Highway 395's Must See Spots, Plus Reno, Nevada's Best Bars and Bowling Alleys

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Highway 395's Must See Spots, Plus Reno, Nevada's Best Bars and Bowling Alleys

The Volcom Skate Team hit the road in our 1983 Blue Bird Wanderlodge up Highway 395 to Reno, Nevada to film for a Thrasher edit and tour through Reno, Nevada to find the best bars and bowling alleys to occupy our time. This is the story of our road rager debauchery.

Not too long ago, we hit the road in our 1983 Blue Bird Wanderlodge to Reno, Nevada to film for our latest Thrasher Magazine edit with Dustin Dollin, CJ Collins, Caswell Berry, Omar Hassan, Louie Lopez, Grant Taylor, and Dane Burman. Packed with dudes, skateboards, gear, fuel, and some highly questionable items, we set off from Volcom HQ in Costa Mesa, CA at dawn and headed our way north up Highway 395 to Reno. You can read about some of this trip in Thrasher issue #450, which covers a lot of our shredtastic stops to and from Reno, however, all of the non-skating shenanigans and debauchery from the trip was omitted, which is essential reading in this crowded, unconscious pool of content which fills up your daily feeds. Continue below to learn more about cool spots to stop along Highway 395, and Reno Nevada's best bars and bowling alleys (along with the crew's road-rager hijinks along the way)!

Betting and Bowling Alleys in Reno, NV

Recommended Bowling Alleys in Reno:

- GSR Bowling Center
- The Rack
- Kingpin Club by Brunswick
- Grand Sierra Resort and Casino

With 10 days on the road already under our belt, filled with non-stop skating and chores off a checklist (not to mention suffering from intense malaise), hitting another skate spot just wasn't going to happen. The crew rallied together to piece something meaningful together that would revive the spirits and bring everyone back to life, so we decided some bowling and bars was the perfect combination to cure our cement blindness. In some respects, bowling is kind of like skating, you get to hang with your buds, talk shit, drink beer, and do a somewhat meaningless, but also competitive, activity together. Even a good bowling throw can be compared to a solid push. Bowling is also popular with the teenage youth these days, such as CJ Collins, and he was expressively stoked to hit the lanes. Plus, he could do something with the team before we all hit the bars and got super weird.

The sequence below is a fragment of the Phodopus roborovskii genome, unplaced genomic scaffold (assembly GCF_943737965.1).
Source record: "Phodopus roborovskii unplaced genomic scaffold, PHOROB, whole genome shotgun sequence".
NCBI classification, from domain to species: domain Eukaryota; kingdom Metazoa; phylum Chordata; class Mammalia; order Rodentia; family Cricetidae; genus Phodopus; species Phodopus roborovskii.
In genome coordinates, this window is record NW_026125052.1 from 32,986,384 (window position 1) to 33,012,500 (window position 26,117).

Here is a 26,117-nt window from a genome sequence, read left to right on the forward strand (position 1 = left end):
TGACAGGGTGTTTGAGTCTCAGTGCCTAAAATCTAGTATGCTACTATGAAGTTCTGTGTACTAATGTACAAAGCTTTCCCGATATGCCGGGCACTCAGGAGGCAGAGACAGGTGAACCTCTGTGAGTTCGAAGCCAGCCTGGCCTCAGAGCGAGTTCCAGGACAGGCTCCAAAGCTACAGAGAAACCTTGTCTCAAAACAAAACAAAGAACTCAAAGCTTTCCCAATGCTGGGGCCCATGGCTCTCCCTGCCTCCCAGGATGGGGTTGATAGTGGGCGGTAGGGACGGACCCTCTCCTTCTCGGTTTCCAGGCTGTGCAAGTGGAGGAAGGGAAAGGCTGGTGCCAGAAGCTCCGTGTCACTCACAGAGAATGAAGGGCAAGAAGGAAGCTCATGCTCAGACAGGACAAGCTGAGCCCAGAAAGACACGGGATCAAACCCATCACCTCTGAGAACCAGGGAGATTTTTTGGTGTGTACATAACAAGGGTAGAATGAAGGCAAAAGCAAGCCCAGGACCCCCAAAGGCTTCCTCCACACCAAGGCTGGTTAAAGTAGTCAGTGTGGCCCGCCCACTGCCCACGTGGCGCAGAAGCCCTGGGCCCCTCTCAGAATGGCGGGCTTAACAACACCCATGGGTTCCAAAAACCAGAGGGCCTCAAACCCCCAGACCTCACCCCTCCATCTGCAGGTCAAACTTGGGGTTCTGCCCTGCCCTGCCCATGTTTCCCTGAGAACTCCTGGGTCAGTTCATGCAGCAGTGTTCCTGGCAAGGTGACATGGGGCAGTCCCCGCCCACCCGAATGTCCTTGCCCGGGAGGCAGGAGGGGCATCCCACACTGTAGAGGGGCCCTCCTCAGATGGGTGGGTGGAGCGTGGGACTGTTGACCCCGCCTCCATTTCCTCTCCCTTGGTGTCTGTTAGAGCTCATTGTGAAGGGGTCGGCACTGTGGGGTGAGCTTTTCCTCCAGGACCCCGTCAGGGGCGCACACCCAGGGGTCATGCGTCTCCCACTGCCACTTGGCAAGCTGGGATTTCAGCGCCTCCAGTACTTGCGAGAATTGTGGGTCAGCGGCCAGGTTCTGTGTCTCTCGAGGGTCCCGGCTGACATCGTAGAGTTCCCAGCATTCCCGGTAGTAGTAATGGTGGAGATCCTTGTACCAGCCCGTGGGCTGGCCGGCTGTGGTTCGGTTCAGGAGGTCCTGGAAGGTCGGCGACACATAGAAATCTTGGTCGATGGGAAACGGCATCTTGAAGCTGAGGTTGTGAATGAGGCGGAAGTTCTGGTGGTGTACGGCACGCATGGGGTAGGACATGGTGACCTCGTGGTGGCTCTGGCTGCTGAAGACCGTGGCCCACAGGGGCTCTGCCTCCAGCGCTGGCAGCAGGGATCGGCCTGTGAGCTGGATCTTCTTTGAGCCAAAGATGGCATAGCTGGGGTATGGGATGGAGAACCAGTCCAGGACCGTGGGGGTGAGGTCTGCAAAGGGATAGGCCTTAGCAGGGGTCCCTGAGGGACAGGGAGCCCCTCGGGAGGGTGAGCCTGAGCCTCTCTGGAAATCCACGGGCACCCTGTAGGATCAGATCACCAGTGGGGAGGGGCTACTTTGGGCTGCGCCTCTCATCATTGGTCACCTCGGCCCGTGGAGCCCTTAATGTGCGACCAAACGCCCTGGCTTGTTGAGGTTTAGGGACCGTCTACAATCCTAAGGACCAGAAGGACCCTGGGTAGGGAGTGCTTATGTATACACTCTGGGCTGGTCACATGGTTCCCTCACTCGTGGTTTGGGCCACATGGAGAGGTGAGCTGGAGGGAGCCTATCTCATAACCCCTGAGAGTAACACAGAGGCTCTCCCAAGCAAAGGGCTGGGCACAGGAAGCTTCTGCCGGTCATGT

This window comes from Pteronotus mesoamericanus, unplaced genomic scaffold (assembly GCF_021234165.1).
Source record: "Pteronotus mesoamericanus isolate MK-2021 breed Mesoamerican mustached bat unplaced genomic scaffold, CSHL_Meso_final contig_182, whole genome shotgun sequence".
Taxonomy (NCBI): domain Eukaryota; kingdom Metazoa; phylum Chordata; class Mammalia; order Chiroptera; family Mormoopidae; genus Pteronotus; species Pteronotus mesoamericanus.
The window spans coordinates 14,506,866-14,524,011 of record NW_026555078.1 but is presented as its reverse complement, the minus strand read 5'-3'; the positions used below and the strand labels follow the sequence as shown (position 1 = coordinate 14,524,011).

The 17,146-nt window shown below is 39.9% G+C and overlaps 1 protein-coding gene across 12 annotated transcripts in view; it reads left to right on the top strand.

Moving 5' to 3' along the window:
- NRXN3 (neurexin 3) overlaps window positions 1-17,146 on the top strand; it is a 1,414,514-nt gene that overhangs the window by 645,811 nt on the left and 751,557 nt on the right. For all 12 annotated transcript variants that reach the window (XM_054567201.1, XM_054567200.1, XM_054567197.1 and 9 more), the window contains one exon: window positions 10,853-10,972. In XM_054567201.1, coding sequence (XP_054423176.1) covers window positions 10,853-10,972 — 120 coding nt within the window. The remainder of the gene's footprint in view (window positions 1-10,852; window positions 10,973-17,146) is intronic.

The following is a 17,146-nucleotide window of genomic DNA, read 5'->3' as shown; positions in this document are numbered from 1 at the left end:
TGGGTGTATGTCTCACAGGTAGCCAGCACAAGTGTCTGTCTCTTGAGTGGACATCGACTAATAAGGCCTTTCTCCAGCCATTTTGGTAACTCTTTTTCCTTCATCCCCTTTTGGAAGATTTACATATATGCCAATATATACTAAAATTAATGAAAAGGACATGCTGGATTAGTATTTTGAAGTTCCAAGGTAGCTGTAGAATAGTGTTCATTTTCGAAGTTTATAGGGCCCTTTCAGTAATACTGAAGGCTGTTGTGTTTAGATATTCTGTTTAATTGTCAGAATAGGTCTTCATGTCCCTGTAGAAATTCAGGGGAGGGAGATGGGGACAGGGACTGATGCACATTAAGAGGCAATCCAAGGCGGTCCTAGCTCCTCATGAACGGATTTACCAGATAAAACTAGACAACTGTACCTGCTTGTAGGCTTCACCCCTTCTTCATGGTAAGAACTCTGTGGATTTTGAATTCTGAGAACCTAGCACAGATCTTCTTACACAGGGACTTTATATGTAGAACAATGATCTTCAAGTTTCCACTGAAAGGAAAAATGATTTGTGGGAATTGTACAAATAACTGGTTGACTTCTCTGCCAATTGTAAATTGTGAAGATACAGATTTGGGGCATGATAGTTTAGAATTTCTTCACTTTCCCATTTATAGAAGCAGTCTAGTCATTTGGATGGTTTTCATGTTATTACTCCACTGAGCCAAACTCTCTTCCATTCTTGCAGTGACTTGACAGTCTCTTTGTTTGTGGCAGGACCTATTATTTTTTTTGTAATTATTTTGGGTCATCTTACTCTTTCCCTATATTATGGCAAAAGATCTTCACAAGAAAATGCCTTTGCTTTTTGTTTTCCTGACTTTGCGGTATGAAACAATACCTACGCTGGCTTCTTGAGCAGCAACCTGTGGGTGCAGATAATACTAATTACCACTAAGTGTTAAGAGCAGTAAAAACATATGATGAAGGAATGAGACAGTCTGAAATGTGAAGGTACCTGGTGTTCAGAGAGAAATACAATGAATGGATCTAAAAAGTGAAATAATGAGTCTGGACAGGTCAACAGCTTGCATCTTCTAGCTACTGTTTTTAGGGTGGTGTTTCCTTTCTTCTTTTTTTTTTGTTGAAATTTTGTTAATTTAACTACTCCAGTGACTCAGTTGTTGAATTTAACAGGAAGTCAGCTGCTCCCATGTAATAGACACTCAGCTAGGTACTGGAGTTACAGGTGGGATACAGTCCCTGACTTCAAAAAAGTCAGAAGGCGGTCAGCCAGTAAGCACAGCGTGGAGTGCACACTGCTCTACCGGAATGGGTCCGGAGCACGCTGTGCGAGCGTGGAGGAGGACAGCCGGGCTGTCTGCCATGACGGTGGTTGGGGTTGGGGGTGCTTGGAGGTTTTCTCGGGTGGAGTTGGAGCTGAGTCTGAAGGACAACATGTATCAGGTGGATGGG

At 14, he was definitely the youngest of the trip and by far the most vulnerable, especially with this rowdy crew who made their way onto the Wanderlodge. Let us dive deeper. We were waiting in the bowling alley parking lot for the rest of the Volcom staff when none other than Dustin Dollin decided to kick his football on the roof. Dane was nice enough to climb up the ladder and retrieve CJ's prized possession. What a nice guy. While we were still waiting, bullshitting outside, CJ saw some pool tables next door and claimed to be an excellent pool player, as did Dustin, so this quick under-the-breath statement turned into a full Reno dual, and the challenge had begun at the pool hall next door. CJ gets $20 from his dad strictly for magnets or some sort of souvenir from his travels, and Dustin convinced him to put it down on their game of pool. CJ is actually pretty good at pool for a 14 year old, but not as good as Dustin who's practically grown up in bars and spent plenty of time around around the coin-hungry tables. High with confidence, Dustin spent his winnings on beer before he even won, and CJ was a little bummed to say the least. Never bet against the house, young buck.

After Dustin finished his victory beers, we headed next door to join the team in their rented McDonalds-like shoes and bowling alley madness. CJ was still down from his unfortunate turn of events, but he seemed to cheer up when he started bowling. Any aggression he had, he let it out on Caswell as they've been butting heads ever since CJ apparently stole Caswell's knife on an earlier trip. Thing is, Caswell doesn't like being messed with and as soon as the beers kicked in, and Caswell had been pushed too far, CJ got an ultimate wedgie. Can't imagine what the other bowling patrons were thinking watching a grown ass man holding up a 14-year old by his underwear in a bowling alley. We could have sworn we heard our bowling neighbors call us a bunch of pinheads, but we doubt they were that witty.